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Spotify Q2 2020 financial results reveal Covid-19 impact


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The early weeks of the Covid-19 pandemic’s global spread didn’t hamper Spotify’s growth in the first quarter of this year. But how about Q2, the first full quarter (near enough) of lockdowns, furloughs and financial uncertainties across much of the world?

Today we have our answer, with Spotify’s latest quarterly financial results. The streaming service ended Q2 with 138 million subscribers and 299 million monthly active users, having added eight million and 13 million respectively that quarter.

Meanwhile, Spotify generated revenues of 1.89bn in Q2, up by 13% year-on-year. It recorded an operating loss of €167m and a net loss of €356m for the quarter.

What about that Covid-19 impact, though? In its guidance for analysts published in April alongside its Q1 financials, Spotify had said that it expected to reach 133-138 million subscribers and 289-299 million monthly active users by the end of Q2, while generating revenues of €1.75bn-€1.95bn.

Spotify’s Q2 thus hit the higher end of its expectations for listeners and subscribers, and also sat comfortably high in its revenue forecast.

“Our business performed well in Q2 and continues to operate at a high level despite the continuing uncertainty surrounding the COVID-19 pandemic,” announced Spotify in its letter to shareholders.

“Early in the quarter, we observed some Covid related softness in several countries across our emerging regions. Parts of Latin America and Rest of World saw slower than expected growth in April and May as we saw lower intake, an increase in churn, and increases in payment failures from our Premium users,” it continued.

“Encouragingly, things rebounded significantly in June as we saw increased reactivations and a step down in churn. While we finished below forecast in aggregate across these regions, our strength in North America and other areas more than offset the slow start to the quarter.”

Spotify added that ‘global consumption hours’ – time spent listening to its service – have “recovered to pre-Covid levels” in all territories bar Latin America, which remains “approximately 6% below peak levels prior to the global health crisis”.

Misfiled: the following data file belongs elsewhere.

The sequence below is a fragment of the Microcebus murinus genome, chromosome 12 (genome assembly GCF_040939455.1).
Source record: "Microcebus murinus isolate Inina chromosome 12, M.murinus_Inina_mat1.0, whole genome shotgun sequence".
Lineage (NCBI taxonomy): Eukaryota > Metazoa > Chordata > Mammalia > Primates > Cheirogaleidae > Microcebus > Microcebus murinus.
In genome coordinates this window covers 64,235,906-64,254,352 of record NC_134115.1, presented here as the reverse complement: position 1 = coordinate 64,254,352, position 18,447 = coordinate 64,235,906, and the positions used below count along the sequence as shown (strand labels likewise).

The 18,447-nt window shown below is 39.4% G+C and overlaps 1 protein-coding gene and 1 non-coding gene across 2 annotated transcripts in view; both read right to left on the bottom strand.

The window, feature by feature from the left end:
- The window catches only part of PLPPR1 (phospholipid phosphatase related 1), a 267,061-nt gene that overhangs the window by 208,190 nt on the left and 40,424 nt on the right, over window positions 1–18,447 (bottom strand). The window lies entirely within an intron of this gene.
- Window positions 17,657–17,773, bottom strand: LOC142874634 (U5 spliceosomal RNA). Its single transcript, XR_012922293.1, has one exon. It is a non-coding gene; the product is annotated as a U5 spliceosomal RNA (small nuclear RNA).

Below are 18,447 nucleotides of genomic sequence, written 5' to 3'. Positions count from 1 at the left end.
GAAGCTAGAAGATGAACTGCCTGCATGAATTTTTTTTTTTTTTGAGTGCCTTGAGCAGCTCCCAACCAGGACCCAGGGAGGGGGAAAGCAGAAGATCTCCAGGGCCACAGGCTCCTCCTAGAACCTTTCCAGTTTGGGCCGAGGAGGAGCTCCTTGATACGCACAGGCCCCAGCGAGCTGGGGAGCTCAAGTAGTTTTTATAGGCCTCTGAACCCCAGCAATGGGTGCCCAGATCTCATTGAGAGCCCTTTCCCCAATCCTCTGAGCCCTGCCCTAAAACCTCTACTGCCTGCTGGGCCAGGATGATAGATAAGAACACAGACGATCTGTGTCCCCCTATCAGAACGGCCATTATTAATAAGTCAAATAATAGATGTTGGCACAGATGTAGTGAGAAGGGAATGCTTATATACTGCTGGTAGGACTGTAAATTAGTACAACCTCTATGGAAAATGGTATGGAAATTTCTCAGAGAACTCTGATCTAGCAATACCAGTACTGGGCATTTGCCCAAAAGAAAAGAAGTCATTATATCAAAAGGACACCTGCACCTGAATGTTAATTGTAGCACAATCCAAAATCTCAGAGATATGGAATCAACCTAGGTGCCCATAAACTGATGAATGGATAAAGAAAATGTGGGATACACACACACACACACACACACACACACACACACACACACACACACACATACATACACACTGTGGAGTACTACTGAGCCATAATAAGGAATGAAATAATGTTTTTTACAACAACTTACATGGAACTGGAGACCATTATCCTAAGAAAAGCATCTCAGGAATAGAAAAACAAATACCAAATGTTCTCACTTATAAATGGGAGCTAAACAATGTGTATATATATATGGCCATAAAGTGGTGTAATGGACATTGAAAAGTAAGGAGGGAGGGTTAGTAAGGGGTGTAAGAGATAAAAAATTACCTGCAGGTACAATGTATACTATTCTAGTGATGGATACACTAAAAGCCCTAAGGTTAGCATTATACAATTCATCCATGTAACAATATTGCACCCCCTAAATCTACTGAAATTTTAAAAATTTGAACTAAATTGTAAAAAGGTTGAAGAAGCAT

One place where Covid-19 had a noticeable impact was on Spotify’s advertising revenues, which fell by 21% year-on-year to €131m. However, subscription revenues grew by 17% to €1,76bn, and continue to be the lion’s share of Spotify’s total revenues.

Here are some more takeaways from Spotify’s Q2 2020 financial results:

– More on regions. By our calculations, Spotify added fewer than 1.6 million new monthly active users in Europe last quarter, compared to 3.4 million in North America, 2.9 million in Latin America and 5.2 million in the rest of the world. However, Europe was the region where it added most new subscribers: 3.1 million, compared to 2.3 million in North America, 1.7 million in Latin America and 900k in the rest of the world.

– Spotify’s conversion rate overall – the percentage of its listeners who are subscribers – now stands at 46.2%. It’s as high as 52.9% in Europe and 51.5% in North America; it’s 44.1% in Latin America; and 28.2% in the rest of the world (the only region where this percentage fell in Q2).

– The company’s average revenue per user (ARPU) for premium subscriptions was €4.41, down by 9% year-on-year.

– Spotify now expects to end 2020 with 328-348 million monthly active users and 146-153 million premium subscribers – similar to its forecasts a quarter ago, apart from the latter edging up from 143-153 million.

– 21% of Spotify’s monthly active users are now listening to podcasts, up from 19% in Q1 and 16% in Q4 2019. That’s around 62.8 million people, which is 8.5 million more than last quarter.

– More than 91,000 artists have used Spotify’s new Artist Fundraising Pick feature so far – that’s up from 50,000 three months ago.

– More than 690,000 artists are using the Spotify for Artists tools. Spotify also said that its ‘top tier’ artists – those accounting for the top 10% of its streams – now number more than 43,000, compared to 30,000 a year ago. “Gone are the days of Top 40, it’s now the Top 43,000,” is the soundbite on that.

Stuart Dredge

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